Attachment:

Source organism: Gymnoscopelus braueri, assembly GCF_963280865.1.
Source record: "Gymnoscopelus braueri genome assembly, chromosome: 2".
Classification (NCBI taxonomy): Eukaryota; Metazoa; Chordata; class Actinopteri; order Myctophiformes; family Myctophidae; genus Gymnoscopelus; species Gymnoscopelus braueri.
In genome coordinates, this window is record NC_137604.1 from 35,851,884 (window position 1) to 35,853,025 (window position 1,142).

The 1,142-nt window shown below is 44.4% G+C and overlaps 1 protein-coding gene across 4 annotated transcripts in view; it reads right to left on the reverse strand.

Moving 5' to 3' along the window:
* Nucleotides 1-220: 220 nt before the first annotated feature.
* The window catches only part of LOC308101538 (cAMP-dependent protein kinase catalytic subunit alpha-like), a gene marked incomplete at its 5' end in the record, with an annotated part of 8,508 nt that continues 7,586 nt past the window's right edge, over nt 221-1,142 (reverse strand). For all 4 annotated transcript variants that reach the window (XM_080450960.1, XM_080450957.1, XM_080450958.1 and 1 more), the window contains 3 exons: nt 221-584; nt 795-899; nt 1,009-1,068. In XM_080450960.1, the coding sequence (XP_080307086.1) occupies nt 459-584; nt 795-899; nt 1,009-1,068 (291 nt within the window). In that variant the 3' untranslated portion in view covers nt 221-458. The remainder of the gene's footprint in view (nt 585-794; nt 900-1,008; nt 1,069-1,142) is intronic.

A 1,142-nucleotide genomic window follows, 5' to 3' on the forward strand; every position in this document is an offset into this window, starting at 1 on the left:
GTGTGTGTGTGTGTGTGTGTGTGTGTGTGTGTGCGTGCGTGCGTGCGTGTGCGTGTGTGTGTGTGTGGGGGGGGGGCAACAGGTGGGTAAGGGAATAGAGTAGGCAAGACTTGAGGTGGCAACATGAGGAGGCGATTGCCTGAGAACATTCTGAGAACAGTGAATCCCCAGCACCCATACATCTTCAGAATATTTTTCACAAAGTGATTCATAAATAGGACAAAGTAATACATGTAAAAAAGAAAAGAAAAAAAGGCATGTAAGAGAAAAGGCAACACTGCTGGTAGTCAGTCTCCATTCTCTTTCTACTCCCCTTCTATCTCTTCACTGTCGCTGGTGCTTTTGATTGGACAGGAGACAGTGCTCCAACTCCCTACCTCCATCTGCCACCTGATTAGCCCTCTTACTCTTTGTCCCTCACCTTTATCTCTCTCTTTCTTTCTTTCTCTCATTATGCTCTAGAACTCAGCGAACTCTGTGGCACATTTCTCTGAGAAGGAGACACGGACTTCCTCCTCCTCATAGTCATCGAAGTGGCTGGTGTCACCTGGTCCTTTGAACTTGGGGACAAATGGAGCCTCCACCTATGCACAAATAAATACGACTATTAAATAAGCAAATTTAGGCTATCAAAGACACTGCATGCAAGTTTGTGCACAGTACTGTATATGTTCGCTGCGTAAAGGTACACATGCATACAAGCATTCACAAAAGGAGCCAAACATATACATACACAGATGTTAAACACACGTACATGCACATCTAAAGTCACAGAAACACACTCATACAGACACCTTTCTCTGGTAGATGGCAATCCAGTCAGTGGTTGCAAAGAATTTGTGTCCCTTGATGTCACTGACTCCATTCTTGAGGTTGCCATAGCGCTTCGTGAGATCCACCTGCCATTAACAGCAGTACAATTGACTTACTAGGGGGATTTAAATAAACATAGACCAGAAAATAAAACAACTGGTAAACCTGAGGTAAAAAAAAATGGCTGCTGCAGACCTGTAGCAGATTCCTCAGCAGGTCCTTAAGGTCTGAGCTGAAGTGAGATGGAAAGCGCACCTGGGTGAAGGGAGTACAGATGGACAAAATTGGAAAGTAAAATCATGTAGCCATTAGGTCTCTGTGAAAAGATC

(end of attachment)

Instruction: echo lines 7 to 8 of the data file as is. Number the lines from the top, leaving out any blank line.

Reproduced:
* Nucleotides 1-220: 220 nt before the first annotated feature.
* The window catches only part of LOC308101538 (cAMP-dependent protein kinase catalytic subunit alpha-like), a gene marked incomplete at its 5' end in the record, with an annotated part of 8,508 nt that continues 7,586 nt past the window's right edge, over nt 221-1,142 (reverse strand). For all 4 annotated transcript variants that reach the window (XM_080450960.1, XM_080450957.1, XM_080450958.1 and 1 more), the window contains 3 exons: nt 221-584; nt 795-899; nt 1,009-1,068. In XM_080450960.1, the coding sequence (XP_080307086.1) occupies nt 459-584; nt 795-899; nt 1,009-1,068 (291 nt within the window). In that variant the 3' untranslated portion in view covers nt 221-458. The remainder of the gene's footprint in view (nt 585-794; nt 900-1,008; nt 1,069-1,142) is intronic.